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St Peter's Churchyard Croydon

Summary

St Peter's Churchyard is a well-planted churchyard, now closed to burial. St Peter's Church was built in 1849-51, later rebuilt in 1865, and is on a prominent site. The land for the churchyard was given by John Russell who died in 1864 and is buried near the tower. The churchyard has flint boundary walls and a good coverage of mature tree, its path layout little changed. Among those buried here are a number of prominent local businessmen, a former huntsman turned inn-keeper of the Stag and Hounds, and Colonel Edward Kelly, who fought in the Battle of Waterloo. A yew tree was planted to the south east side of the church to mark the Millennium.

Basic Details

Site location:
St Peter's Road, South Croydon

Postcode:
CR0 1HG ( Google Map)

Type of site:
Churchyard

Date(s):
1850s

Designer(s):

Listed structures:
LBII: St Peter's Church

Borough:
Croydon

Site ownership:
Church of England, Diocese of Southwark

Site management:
LB Croydon Parks and Open Spaces; Friends of St Peter's Church; GASP (Gardeners of St Peters)

Open to public?
Yes

Opening times:
unrestricted

Special conditions:

Facilities:

Events:

Public transport:
Rail: Croydon c.100m to east. Bus: 403, 412, 455, 64, T33

The information shown above was correct at the time of the last update 01/12/2008
Please check with the site owner or manager for latest news. www.southcroydonbenefice.org.uk/friends

Further Information

Grid ref:
TQ327644

Size in hectares:
0.5

Green Flag:
No

On EH National Register :
No

EH grade:
None

Site on EH Heritage at Risk list:
No

Registered common or village green on Commons Registration Act 1965:
No

Protected under London Squares Preservation Act 1931:
No

Local Authority Data

The information below is taken from the relevant Local Authority's planning legislation, which was correct at the time of research but may have been amended in the interim. Please check with the Local Authority for latest planning information.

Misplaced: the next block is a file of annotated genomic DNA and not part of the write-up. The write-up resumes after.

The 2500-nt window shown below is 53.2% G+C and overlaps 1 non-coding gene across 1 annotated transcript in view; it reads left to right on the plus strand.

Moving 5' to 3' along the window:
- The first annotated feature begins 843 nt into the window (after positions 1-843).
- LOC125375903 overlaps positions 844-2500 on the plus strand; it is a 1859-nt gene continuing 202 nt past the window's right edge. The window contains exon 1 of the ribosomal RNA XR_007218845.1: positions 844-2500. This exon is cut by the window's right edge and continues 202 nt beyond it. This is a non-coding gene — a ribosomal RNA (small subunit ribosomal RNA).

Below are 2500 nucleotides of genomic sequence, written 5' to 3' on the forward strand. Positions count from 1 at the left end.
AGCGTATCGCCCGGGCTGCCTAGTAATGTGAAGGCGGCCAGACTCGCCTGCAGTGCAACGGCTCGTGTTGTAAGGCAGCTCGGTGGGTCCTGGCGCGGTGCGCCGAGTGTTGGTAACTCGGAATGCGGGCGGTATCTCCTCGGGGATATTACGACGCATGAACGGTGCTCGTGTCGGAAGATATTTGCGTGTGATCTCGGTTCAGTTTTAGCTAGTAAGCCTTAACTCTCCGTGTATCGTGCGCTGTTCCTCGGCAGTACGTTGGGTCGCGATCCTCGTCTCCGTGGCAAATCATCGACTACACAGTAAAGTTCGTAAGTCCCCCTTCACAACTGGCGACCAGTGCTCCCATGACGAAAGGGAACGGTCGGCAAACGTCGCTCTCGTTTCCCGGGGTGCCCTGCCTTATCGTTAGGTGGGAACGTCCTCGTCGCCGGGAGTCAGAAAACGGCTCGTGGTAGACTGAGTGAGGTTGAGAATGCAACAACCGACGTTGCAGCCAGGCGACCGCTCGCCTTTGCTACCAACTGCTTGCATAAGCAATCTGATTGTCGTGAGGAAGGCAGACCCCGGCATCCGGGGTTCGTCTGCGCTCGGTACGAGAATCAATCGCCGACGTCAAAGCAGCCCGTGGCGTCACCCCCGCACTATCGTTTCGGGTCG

On Local List:
Yes

In Conservation Area:
No

Tree Preservation Order:
No

Nature Conservation Area:
No

Green Belt:
No

Metropolitan Open Land:
No

Special Policy Area:
Yes - Local Area of Special Character

Other LA designation:
Local Open Land. In AP2.

Fuller information

St Peter's Churchyard is a well-planted flint-walled churchyard, now closed to burial. St Peter's Church was built in 1849-51 designed by Sir G G Scott, one of whose aunts was buried here. A spire was placed on the tower in 1864 but was burnt down before it was finished, and the church was rebuilt and completed in 1865. On a prominent site, St Peter's can be seen from many vantage points in Croydon.

The land for the churchyard was given by John Russell of Dunlewey House, Bedford Park who died in July 1864 and is buried near the northern side of the tower. There are a number of local businessmen buried in the churchyard including on the south-east side of the church. Among them are Mr Budgen, principal watch maker of Croydon; Mr Cuthbert William Johnson, Chairman on the Local Board of Health; and Mr Bartlett, who has a street nearby named after him. Several local publicans' graves are here including that of James Roffey, huntsman to the stag hounds kept in the neighbourhood who then became inn-keeper of the Stag and Hounds, a local public house. There is a also a memorial to Colonel Edward Kelly, who took an active part in the Battle of Waterloo, was praised by the Duke of Wellington in his dispatches, and died in India in 1828. A gravestone on the south west side of the church marks the grave of Colonel Alfred Bate Richards, editor of the Morning Advertiser, and author of a play called 'Cromwell' performed at the Queen’s Theatre, London.

The churchyard has good coverage of mature trees, which include holly, yew in abundance, specimen trees, lime, Lombardy poplar; there are curving paths running through the ground and some with candy-twist edging tiles. The original layout of the paths remains, although a new ramped path has been added to the vestry entrance in 2008. The churchyard is closed to burials and is looked after by LB Croydon and a voluntary church gardening group (since 1999). A yew tree was planted to the south east side of the church to mark the Millennium. The shrub beds around the church were replanted in 2001 by the voluntary group with a grant from the council as part of the Smarter Croydon initiative. See booklet (1960s) giving information on graves.

Sources consulted:

Cherry, B and Pevsner, N, The Buildings of England London 2: South (1983) p211; LB Croydon, 'Local List of Historic Parks & Gardens', December 2008

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